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The Top 5 Economic/Finance Blogs and How I Stay Current

See the list of five blogs below and use Google Reader*

News travels fast, and on the Internet, it travels even faster. Along for the ride is the commentary and analysis that goes along with the news. There is a small, but growing portion of the Internet that is devoted to all things Economic/Finance. The most lively part involves the economic/finance blogs; they often link to each other and challenge ideas with meaningful discussion. Here are the top 5 (in no particular order) that I believe are worth your time:

  1. Free Exchange is hosted by The Economist and provides an economic outlook on the news. The correspondents from The Economist often take a critical look at what is happening around the world and converse about the implications. The best part is how the authors often pull in discussion from all over the internet and offer a wide perspective. Even the comments are often insightful, instead of everyone just posting “First!”
    Great example: http://econ.st/esHgZm
  2. Marginal Revolution is a blog managed by Tyler Cowen and Alex Tabarrok, both professors at George Mason University. This blog covers a wide range of topics, and sometimes you may not care about the topic (when one of the authors travels to Costa Rica, I tend not to care), but the blog always tends to surprise me at least a few times a week. At the very least, the common post  of “Assorted links” tends to provide some excellent timely articles from around the Internet.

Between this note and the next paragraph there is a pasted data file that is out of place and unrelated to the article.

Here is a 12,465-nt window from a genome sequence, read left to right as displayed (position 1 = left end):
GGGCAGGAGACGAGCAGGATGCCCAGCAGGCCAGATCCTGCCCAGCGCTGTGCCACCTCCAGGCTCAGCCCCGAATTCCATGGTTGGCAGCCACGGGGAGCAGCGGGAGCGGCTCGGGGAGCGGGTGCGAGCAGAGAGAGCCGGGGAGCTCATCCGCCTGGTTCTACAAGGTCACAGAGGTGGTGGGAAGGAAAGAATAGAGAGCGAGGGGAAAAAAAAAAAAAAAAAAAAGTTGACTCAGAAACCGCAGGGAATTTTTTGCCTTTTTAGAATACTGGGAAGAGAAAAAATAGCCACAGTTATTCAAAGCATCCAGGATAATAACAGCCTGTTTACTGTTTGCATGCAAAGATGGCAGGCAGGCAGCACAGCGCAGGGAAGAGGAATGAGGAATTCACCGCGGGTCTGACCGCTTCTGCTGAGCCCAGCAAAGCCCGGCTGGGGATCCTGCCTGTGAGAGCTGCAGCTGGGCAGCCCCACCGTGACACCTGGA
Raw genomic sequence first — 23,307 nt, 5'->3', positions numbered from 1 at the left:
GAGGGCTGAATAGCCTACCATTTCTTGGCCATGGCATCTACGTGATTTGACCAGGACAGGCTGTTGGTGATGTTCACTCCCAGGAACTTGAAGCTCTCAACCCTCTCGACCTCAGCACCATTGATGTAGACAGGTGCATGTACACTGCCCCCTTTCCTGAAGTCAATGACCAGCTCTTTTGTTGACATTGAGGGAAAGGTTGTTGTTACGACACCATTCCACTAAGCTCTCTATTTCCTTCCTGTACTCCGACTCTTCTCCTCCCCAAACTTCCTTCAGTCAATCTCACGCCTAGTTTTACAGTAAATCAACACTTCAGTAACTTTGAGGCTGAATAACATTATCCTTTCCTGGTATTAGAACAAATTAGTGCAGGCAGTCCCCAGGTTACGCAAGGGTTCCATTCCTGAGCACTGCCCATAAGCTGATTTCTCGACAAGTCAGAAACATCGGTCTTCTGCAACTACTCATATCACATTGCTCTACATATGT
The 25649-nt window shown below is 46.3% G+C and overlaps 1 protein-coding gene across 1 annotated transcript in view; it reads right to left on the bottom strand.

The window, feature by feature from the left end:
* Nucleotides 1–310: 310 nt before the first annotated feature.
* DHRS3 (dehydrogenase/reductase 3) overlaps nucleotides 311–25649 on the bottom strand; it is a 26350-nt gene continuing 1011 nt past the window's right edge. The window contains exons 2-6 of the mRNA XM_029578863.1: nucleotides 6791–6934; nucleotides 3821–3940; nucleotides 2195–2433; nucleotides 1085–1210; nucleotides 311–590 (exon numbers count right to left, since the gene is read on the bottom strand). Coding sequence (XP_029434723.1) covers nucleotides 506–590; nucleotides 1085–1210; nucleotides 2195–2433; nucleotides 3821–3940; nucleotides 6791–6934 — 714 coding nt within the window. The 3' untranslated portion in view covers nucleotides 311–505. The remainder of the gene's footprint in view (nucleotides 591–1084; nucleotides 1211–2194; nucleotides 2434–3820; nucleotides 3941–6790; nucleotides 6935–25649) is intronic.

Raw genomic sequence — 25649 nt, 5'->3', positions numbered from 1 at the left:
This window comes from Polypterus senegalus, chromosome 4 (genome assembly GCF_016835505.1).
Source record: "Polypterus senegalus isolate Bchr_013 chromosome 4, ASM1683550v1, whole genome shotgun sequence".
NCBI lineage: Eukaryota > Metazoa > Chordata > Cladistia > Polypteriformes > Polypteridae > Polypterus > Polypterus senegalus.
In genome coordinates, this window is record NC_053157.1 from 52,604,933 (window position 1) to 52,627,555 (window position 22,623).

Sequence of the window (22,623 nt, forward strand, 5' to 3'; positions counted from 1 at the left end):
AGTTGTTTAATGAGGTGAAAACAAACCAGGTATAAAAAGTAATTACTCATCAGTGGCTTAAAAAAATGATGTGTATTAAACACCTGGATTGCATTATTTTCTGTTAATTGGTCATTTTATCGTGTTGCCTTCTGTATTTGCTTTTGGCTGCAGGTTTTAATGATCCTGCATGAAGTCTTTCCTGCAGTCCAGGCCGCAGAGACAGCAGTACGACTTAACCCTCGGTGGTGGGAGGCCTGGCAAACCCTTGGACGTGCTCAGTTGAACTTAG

Great example: http://bit.ly/hiGFor
  3. Greg Mankiw’s Blog is where Greg Mankiw posts his thoughts and often links to interesting parts of the Internet. I don’t have a recent great example, but he often uses his blog to share interesting econ related items with current and past students. He often has a little fun on his website as well. Yoram Bauman, PhD is a economist who is also a comedian; he poked some fun at G. Mankiw by using  Mankiw’s top 10 principles of economics as a basis for a comedy skit. Mankiw not only approved, but links to the video from his site.
    Homepage: http://bit.ly/gynlgi
  4. Freakonomics started as a book by Steven Levitt and Stehpen Dubner, but has grown into a second book, Super Freakonomics, a radio podcast, a movie, and a blog. Both Levitt and Dubner contribute to their blog, and they also invite several other bloggers write about interesting topics. They used to be hosted at the NYTimes, but since the newspaper instituted a paywall, they have moved to their own site. The authors at the site tend to apply economic theory to topics we generally don’t associate with economics. The example post examines the unintended consequences from polio eradication in India.
    Great example: http://bit.ly/fF8UsD
  5. Economix at the NYTimes has rose quickly through the blogging ranks with quality bloggers writing about interesting topics. The example examines the difference between male and female unpaid work in several countries.
    Great example: http://nyti.ms/g7wdFc

Bonus

“A Resource for Economic Educators” posts some interesting information/media.
They recently posted about a video that uses house prices from 1890-2010 visualized as a roller coaster.
http://bit.ly/i6Ekmr

So, those are six blogs that are often worth reading. But it is hard to keep up with blogs. Either you check them too often and waste time or not often enough and miss posts. The best solution is to use a feed reader to organize the posts from blogs you follow. Because I’ve already typed enough for a wall of text, I will leave you with this great video to explain how to use feed readers to organize your consumption of information.
http://bit.ly/hfIDNU

As always, feedback is a gift. Please feel  free to email me your thoughts about this post, the blogs, or Google Reader.